From the Back Cover
Examining the physical basis of the structure of macromolecules—proteins, nucleic acids, and their complexes—using calorimetric techniques
Many scientists working in biology are unfamiliar with the basics of thermodynamics and its role in determining molecular structures. Yet measuring the heat of structural change a molecule undergoes under various conditions yields information on the energies involved and, thus, on the physical bases of the considered structures. Microcalorimetry of Macromolecules offers protein scientists unique access to this important information.
Divided into thirteen chapters, the book introduces readers to the basics of thermodynamics as it applies to calorimetry, the evolution of the calorimetric technique, as well as how calorimetric techniques are used in the thermodynamic studies of macromolecules, detailing instruments for measuring the heat effects of various processes. Also provided is general information on the structure of biological macromolecules, proteins, and nucleic acids, focusing on the key thermodynamic problems relating to their structure. The book covers:
- The use of supersensitive calorimetric instruments, including micro and nano-calorimeters for measuring the heat of isothermal reactions (Isothermal Titration Nano-Calorimeter), the heat capacities over a broad temperature range (Scanning Nano-Calorimeter), and pressure effects (Pressure Perturbation Nano-Calorimeter)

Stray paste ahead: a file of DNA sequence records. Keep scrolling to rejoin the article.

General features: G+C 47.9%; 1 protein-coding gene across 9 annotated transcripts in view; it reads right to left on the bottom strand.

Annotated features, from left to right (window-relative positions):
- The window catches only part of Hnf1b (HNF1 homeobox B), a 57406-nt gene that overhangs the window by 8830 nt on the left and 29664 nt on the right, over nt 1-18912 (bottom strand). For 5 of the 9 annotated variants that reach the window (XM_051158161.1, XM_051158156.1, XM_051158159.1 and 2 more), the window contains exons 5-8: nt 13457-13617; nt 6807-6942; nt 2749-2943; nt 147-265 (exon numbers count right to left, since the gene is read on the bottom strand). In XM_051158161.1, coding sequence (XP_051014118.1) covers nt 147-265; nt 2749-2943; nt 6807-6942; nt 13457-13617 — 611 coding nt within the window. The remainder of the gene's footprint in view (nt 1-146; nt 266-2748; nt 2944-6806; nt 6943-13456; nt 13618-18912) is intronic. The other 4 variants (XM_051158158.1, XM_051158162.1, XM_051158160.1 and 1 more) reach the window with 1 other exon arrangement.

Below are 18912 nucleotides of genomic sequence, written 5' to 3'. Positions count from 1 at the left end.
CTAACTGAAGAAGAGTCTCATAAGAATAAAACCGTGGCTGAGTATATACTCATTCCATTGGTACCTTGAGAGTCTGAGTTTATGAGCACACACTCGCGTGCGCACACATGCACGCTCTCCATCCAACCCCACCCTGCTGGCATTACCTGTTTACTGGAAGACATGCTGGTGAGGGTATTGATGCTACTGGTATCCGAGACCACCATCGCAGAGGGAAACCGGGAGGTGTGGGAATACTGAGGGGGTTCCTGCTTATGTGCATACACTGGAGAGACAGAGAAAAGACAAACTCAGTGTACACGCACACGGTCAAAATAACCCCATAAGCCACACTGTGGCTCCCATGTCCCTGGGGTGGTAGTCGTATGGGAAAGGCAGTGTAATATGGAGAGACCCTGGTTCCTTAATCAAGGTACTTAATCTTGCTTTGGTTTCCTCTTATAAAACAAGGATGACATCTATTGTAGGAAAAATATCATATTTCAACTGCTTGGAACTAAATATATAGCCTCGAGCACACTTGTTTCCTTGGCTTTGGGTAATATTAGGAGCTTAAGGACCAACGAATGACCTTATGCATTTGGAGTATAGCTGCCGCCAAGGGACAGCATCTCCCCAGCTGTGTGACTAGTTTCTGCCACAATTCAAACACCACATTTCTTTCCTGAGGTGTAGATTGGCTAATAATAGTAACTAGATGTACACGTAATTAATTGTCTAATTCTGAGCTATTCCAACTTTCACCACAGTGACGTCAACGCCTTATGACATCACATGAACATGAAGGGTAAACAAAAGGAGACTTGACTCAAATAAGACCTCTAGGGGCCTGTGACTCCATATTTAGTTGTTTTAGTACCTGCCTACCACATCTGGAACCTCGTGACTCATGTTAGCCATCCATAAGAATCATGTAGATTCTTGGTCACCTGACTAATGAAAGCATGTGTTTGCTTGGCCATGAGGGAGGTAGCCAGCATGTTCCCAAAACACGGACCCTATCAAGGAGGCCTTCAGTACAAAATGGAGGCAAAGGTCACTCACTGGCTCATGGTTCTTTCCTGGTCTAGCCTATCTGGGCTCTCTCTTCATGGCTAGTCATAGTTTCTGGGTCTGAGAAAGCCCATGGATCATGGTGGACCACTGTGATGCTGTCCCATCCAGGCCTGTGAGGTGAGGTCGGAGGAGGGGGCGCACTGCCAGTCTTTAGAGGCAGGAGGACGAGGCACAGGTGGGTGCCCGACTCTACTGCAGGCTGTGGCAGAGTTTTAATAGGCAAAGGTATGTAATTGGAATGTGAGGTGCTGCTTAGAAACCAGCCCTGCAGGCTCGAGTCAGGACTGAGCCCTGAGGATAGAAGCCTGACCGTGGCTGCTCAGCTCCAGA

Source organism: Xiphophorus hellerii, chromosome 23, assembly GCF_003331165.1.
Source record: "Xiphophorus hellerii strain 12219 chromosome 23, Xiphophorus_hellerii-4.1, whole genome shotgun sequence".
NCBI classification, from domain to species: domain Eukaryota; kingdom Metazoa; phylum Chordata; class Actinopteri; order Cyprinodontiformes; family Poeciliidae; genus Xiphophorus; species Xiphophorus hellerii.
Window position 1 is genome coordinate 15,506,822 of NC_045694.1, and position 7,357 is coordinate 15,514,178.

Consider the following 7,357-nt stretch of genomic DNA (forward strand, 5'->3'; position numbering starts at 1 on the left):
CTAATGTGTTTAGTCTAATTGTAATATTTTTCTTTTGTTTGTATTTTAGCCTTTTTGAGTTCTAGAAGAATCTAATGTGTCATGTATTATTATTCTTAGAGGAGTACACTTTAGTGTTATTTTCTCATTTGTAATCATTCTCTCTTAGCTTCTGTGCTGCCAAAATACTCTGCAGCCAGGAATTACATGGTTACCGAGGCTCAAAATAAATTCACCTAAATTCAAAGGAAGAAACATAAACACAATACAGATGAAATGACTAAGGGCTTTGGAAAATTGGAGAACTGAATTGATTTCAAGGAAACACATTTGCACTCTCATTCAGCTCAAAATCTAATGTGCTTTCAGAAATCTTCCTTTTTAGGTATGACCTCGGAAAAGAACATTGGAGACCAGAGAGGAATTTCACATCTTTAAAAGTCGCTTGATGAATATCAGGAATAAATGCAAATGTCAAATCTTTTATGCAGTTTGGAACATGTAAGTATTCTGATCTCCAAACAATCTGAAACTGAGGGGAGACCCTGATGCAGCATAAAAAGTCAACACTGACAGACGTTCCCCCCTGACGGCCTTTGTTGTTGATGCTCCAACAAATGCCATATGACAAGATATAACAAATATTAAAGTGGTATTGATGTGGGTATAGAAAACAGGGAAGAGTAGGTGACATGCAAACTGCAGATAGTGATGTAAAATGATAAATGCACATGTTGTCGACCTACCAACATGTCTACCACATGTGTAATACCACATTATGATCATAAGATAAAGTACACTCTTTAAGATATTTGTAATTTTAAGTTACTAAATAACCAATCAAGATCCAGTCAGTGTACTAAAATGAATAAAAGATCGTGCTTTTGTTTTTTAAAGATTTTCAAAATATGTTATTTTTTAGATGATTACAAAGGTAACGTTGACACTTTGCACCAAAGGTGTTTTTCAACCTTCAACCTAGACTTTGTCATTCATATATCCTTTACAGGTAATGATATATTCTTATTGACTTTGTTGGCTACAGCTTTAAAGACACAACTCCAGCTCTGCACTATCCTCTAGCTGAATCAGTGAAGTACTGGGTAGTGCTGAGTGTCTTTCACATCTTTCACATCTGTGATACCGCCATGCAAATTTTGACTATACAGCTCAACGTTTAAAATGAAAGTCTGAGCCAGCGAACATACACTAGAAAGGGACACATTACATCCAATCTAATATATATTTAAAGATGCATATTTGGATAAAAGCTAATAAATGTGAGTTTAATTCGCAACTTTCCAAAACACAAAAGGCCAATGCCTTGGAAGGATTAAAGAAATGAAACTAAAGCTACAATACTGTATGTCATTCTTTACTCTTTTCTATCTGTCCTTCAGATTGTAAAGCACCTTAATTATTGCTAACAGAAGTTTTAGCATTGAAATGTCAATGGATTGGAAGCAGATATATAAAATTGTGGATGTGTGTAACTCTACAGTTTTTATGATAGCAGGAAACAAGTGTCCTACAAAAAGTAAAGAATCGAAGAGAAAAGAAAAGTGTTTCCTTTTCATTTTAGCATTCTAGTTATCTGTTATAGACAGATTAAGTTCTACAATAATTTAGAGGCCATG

- Two of the simplest but key structural elements: the α and polyproline helices and their complexes, the α-helical coiled-coil, and the pyroline coiled-coils
- Complicated macromolecular formations, including small globular proteins, multidomain proteins and their complexes, and nucleic acids
- Numerous examples of measuring the ground state of protein energetics, as well as changes seen when proteins interact
The book also reveals how intertwined structure and thermodynamics are in terms of a macromolecule's organization, mechanism of formation, the stabilization of its three-dimensional structure, and ultimately, its function. The first book to describe microcalorimetric technique in detail, enough for graduate students and research scientists to successfully plumb the structural mysteries of proteins and the double helix, Microcalorimetry of Macromolecules is an essential introduction to using a microcalorimeter in biological studies.
About the Author
PETER L. PRIVALOV is a Professor of Biology and Biophysics at the Johns Hopkins University since 1991. He received his PhD in physics from the University of Georgia, Tbilisi (former USSR), and his DrSc in biophysics from the Institute of Biophysics, Russian Academy of Sciences, Moscow. For many years, he headed the Laboratory of Thermodynamics at the Protein Research Institute of the Russian Academy of Sciences. He is the author of 230 scientific papers published in various international journals and periodicals.